Introduction: Personality shapes the cognitive, affective, and behavioral interactions between individuals and the environment. Defensive peripersonal space (DPPS) is the projected interface between the body and the world with a protective function for the body. Previous studies suggest that DPPS displays inter-individual variability that is associated with psychiatric symptoms, such as anxiety. However, DPPS may share a link with personality traits. Methods: Fifty-five healthy participants were assessed with the Personality Inventory for DSM-5 (PID-5)-Adult to evaluate personality dimensions. Subjects underwent the Hand Blink Reflex (HBR) task that estimates the DPPS limits by assessing the modulation of blink intensity in response to the median nerve stimulation. Data of the HBR was analyzed with Bayesian multilevel models, while the relationship between DPPS and personality traits was explored using network analysis. Results: HBR was best modeled using a piecewise linear regression model, with two distinct slope parameters for electromyographic data. Network analyzes showed a positive correlation between the proximal slope and detachment personality trait, suggesting that individuals with higher scores in the detachment trait had an increased modulation of HBR, resulting in a larger extension of the DPPS. Discussion: Features of the detachment personality trait include avoidance of interpersonal experiences, restricted affectivity, and suspiciousness, which affect interpersonal functioning. We suggest that DPPS may represent a characteristic feature of maladaptive personality traits, thus constitute a biomarker or a target for rehabilitative interventions.

"Surrounded, detached": the relationship between defensive peripersonal space and personality

Murri, Martino Belvederi;Amore, Mario
2023

Abstract

Introduction: Personality shapes the cognitive, affective, and behavioral interactions between individuals and the environment. Defensive peripersonal space (DPPS) is the projected interface between the body and the world with a protective function for the body. Previous studies suggest that DPPS displays inter-individual variability that is associated with psychiatric symptoms, such as anxiety. However, DPPS may share a link with personality traits. Methods: Fifty-five healthy participants were assessed with the Personality Inventory for DSM-5 (PID-5)-Adult to evaluate personality dimensions. Subjects underwent the Hand Blink Reflex (HBR) task that estimates the DPPS limits by assessing the modulation of blink intensity in response to the median nerve stimulation. Data of the HBR was analyzed with Bayesian multilevel models, while the relationship between DPPS and personality traits was explored using network analysis. Results: HBR was best modeled using a piecewise linear regression model, with two distinct slope parameters for electromyographic data. Network analyzes showed a positive correlation between the proximal slope and detachment personality trait, suggesting that individuals with higher scores in the detachment trait had an increased modulation of HBR, resulting in a larger extension of the DPPS. Discussion: Features of the detachment personality trait include avoidance of interpersonal experiences, restricted affectivity, and suspiciousness, which affect interpersonal functioning. We suggest that DPPS may represent a characteristic feature of maladaptive personality traits, thus constitute a biomarker or a target for rehabilitative interventions.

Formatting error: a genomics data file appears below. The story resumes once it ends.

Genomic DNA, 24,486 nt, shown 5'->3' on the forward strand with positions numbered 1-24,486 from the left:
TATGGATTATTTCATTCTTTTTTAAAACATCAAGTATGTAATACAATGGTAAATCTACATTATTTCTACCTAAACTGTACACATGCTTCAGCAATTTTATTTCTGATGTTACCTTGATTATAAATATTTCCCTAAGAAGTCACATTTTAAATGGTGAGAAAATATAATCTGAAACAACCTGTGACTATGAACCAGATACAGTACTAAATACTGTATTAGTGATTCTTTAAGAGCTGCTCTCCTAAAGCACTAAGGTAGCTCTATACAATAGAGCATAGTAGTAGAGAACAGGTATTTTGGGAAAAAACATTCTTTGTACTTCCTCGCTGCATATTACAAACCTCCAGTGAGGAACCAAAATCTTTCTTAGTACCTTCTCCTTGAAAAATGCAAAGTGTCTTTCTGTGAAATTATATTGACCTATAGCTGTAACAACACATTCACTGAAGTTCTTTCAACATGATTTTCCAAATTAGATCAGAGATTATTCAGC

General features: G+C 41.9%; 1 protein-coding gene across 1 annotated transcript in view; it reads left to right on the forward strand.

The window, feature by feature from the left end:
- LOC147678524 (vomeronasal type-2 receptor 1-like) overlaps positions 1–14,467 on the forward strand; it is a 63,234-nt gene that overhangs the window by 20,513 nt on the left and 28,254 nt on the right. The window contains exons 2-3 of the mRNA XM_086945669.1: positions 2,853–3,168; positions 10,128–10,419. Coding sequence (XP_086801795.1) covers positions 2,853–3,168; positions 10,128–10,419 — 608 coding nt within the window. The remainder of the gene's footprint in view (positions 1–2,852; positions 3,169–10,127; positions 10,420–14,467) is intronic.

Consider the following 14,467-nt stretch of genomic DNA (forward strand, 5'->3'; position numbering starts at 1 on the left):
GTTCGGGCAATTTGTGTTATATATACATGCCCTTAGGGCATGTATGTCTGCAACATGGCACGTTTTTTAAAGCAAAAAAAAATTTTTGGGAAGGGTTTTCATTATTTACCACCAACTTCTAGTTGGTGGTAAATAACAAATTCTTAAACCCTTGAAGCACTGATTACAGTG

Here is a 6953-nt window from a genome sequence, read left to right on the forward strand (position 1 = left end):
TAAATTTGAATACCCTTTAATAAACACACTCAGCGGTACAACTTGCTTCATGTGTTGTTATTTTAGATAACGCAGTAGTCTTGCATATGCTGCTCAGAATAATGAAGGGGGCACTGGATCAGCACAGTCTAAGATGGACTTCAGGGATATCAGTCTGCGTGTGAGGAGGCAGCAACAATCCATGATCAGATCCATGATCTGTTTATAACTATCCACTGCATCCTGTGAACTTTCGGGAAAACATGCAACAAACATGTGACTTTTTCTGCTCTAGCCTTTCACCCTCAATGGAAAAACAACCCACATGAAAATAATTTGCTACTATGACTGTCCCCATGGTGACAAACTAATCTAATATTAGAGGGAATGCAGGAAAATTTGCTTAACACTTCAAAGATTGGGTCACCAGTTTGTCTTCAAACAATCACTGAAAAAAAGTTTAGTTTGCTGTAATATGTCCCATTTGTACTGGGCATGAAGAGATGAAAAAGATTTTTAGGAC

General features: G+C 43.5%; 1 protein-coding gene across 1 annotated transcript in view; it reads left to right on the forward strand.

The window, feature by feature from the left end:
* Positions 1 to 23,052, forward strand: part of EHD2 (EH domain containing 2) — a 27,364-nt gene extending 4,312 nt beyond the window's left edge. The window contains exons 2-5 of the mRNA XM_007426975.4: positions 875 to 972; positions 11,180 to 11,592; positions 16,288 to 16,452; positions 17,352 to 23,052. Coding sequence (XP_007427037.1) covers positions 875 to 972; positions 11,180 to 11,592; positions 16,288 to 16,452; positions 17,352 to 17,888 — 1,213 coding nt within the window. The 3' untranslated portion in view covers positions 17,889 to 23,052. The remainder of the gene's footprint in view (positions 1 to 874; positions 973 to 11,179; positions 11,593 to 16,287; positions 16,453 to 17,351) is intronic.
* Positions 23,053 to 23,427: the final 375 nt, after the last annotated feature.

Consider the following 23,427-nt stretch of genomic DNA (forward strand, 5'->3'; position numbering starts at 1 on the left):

2023
Biggio, Monica; Escelsior, Andrea; Murri, Martino Belvederi; Trabucco, Alice; Delfante, Federico; da Silva, Beatriz Pereira; Bisio, Ambra; Serafini, Gianluca; Bove, Marco; Amore, Mario
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Utilizza questo identificativo per citare o creare un link a questo documento: https://hdl.handle.net/11392/2529511
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